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    3,693
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    timbuktu
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    Many

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    Quote Originally Posted by Grandad4 View Post
    From my experience, just about any work you plan to do in the woods means you are going on rough terrain with ruts, rocks and roots, often in narrow quarters. That's not something you want to be doing with a belly mower hanging beneath your tractor..
    Good point, also with a small, narrow tractor you could easily be tipping it over in the woods.

  4. #14
    Silver Member bhh's Avatar
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    Jun 2012
    Posts
    120
    Location
    Ulster County, NY
    Tractor
    Kubota L3800

    Default Re: Compact for new 43 acre wooded property

    My wife and I just bought 40 acres in upstate NY and went through the same exact thing. If you search through my posts over the past few months, you can follow my saga which I suspect is very similar. We ended up with a kubota L3800 which we just received last Friday. We ended up going with an L3800 vs the grand L so we had more money for implements and so far I love it. As far as implements, we initially went with dealer-installed 3rd function hydraulics for a grapple, Quick-Attach FEL bucket, QA Pallet forks, QA grapple, rotary mower, box blade, 3pt hitch quick-attach bracket. We had a budget of about $25k and were able to stay right around that and we plan on adding a PTO chipper soon.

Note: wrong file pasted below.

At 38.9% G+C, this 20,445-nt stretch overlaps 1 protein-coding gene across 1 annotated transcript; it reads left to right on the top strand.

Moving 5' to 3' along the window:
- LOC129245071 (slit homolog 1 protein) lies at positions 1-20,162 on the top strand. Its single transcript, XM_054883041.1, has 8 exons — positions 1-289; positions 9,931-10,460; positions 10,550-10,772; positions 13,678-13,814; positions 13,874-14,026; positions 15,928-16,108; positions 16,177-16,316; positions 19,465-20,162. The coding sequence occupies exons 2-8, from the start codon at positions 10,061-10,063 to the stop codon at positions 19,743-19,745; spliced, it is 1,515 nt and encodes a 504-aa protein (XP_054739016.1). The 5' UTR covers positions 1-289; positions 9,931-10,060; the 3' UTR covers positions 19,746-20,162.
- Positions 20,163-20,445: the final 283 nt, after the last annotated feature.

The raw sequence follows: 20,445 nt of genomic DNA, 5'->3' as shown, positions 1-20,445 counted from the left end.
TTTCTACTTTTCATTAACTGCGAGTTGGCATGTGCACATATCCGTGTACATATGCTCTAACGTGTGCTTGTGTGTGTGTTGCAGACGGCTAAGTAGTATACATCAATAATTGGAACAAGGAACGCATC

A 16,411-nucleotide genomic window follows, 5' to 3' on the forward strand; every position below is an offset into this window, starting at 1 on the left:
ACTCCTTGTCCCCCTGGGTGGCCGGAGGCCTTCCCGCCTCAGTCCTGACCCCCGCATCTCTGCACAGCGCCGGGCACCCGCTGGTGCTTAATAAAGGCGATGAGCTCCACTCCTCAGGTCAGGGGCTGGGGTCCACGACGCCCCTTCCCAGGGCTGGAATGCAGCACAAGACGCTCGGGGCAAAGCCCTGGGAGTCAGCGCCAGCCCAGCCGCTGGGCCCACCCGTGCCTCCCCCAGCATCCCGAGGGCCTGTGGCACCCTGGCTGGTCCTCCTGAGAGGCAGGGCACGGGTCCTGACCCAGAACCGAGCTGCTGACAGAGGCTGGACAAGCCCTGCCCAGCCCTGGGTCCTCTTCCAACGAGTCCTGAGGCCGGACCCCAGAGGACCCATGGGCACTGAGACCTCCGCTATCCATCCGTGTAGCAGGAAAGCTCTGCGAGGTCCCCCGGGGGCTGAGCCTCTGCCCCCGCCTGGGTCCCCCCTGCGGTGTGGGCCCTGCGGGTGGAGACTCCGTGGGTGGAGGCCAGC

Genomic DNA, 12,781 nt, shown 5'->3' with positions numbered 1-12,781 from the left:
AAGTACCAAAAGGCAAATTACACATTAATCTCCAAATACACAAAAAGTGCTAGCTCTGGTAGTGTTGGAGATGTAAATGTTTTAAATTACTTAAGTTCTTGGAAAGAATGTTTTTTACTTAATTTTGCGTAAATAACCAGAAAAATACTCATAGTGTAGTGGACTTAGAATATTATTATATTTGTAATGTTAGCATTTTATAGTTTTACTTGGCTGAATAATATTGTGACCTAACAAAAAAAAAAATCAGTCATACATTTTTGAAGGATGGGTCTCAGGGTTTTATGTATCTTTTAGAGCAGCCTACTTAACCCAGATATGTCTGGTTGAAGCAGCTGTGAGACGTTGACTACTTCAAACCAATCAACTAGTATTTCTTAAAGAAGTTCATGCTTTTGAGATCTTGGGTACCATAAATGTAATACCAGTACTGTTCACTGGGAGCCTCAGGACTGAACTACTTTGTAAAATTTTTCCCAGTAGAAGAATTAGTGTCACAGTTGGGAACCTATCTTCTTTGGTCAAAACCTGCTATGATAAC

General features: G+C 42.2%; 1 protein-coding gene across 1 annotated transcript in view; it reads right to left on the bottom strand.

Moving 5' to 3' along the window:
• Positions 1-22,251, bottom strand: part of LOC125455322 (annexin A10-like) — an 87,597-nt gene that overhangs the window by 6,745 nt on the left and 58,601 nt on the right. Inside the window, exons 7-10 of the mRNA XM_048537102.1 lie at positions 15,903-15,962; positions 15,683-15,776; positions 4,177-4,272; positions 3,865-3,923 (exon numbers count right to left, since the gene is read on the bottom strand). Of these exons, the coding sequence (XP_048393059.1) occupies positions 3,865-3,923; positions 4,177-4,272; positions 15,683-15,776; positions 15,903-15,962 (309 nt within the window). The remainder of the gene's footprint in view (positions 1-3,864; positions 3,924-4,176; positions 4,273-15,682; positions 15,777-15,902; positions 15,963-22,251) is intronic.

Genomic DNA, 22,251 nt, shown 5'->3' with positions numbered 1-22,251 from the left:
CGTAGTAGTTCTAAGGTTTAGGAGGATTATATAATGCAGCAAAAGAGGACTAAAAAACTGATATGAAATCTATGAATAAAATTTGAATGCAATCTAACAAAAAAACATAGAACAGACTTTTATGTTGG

Good luck. The search is fun but owning it is MORE fun.

  5. #15
    Silver Member
    Join Date
    Feb 2010
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    137
    Location
    SE PA

    Default Re: Compact for new 43 acre wooded property

    Was in a similiar situation about a year ago. Purchased a 100 acre farm to mostly hunt and generally screw off on. Not much farming although the neighbor grazes some horses there. We went with a L3200 with loader/brush hog/box blade and a few other implements and a BX1860 that is used entirely for mowing the 3 acres or so of grass around the house and what not. We bush hog about 20 acres or so probably 2x a year and also use the L3200 for anything and everything else that comes up. Barn size limited us to 14' in length (was planning on a mx4700) and that is why we went with the L3200. We were skeptical it wouldn't be enough but it was done everything just fine.